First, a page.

However, we have a very good business that has taken many years to cultivate, and it must be taken care of. I guess my new business ventures will have to "fit in" to the normal daily business of taking care of the worlds Chicken House's

I like your idea of "being Cooled at some point".

Now I will "rack" my brain, (or is it wrack my brain)?, as to the very best source of cooling in an area where the outside temps go to 135 F..

Is it the air conditioning system, or how about a dedicated small freezer with coils inside to cool the air?.. What about condensation?, we certainly don't want moisture/electronics to mix. :o( Hey, this sounds like a New topic forming.. I know this one guy in Taiwan that is cooling and LED Bulb with liquid, I forget what kind..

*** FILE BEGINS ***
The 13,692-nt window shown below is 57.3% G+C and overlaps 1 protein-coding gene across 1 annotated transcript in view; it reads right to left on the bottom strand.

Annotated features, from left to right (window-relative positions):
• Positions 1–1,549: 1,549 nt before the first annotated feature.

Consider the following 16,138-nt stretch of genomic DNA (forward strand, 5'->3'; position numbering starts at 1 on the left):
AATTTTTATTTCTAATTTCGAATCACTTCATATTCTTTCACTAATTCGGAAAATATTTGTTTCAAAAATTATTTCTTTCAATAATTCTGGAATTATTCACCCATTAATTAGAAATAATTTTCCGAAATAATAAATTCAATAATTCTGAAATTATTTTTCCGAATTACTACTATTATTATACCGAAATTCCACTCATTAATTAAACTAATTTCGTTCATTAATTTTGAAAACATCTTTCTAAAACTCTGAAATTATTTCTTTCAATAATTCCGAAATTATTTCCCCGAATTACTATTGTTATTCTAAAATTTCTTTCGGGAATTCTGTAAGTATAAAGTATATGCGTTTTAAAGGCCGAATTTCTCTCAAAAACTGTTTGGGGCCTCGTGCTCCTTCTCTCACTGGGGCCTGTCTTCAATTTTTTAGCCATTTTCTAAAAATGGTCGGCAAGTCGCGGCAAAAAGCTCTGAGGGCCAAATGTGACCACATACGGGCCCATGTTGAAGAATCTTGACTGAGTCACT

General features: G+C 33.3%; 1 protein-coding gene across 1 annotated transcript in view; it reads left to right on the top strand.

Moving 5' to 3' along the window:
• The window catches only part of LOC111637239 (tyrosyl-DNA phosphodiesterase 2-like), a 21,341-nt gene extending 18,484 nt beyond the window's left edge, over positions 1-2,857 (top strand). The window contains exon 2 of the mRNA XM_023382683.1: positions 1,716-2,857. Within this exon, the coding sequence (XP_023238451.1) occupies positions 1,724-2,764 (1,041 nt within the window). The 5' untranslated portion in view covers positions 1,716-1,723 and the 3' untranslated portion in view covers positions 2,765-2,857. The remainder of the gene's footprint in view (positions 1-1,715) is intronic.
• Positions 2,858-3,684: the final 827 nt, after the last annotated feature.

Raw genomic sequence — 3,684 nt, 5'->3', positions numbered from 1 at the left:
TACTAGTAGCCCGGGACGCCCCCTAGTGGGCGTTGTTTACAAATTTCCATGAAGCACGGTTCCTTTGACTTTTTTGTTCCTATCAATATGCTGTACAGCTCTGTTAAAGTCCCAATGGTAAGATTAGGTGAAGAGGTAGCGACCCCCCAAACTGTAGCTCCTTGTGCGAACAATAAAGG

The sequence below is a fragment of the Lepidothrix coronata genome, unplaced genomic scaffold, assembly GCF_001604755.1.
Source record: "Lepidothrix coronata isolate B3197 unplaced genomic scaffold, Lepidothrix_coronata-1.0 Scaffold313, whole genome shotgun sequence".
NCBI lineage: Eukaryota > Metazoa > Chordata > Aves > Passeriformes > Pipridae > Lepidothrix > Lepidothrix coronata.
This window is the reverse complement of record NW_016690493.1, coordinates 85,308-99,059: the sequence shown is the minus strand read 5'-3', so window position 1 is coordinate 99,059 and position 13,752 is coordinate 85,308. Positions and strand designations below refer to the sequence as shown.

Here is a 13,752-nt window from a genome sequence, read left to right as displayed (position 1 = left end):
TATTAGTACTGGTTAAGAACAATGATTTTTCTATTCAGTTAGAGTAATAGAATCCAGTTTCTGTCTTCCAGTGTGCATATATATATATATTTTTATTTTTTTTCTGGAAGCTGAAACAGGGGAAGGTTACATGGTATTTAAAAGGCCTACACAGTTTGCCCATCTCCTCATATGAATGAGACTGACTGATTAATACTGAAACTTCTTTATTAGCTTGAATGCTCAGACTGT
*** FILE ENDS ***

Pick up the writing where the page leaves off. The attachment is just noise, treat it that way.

Hey, I actually built an LED Bottle... I took my little Polycarbonate Tubes that we build the little bright inspection lights for the RCMP, and sealed them with epoxy, and obviously sealed in the heat as well, then I sealed this up in a small juice bottle with plain water.. Worked well, and water never boiled..

Hey, maybe that would work, a tube inside a tube, where the outer tube circulated water to a heat exchanger. The heat exchanger could be a simple old style swamp cooler, (evaporative cooling). This would not only be less expensive than refrigeration, but even the water used, (less evaporation of course), could be recovered for washing their limos or feeding their swimming pools.. haha

Hey, what about this, use UV resistant tubing, (tube in side tube), with non potable water plumbed into the outer tube, and the heat of the LED making the water warm, and I guess use your imagination as to what to do with that warm water.. :o)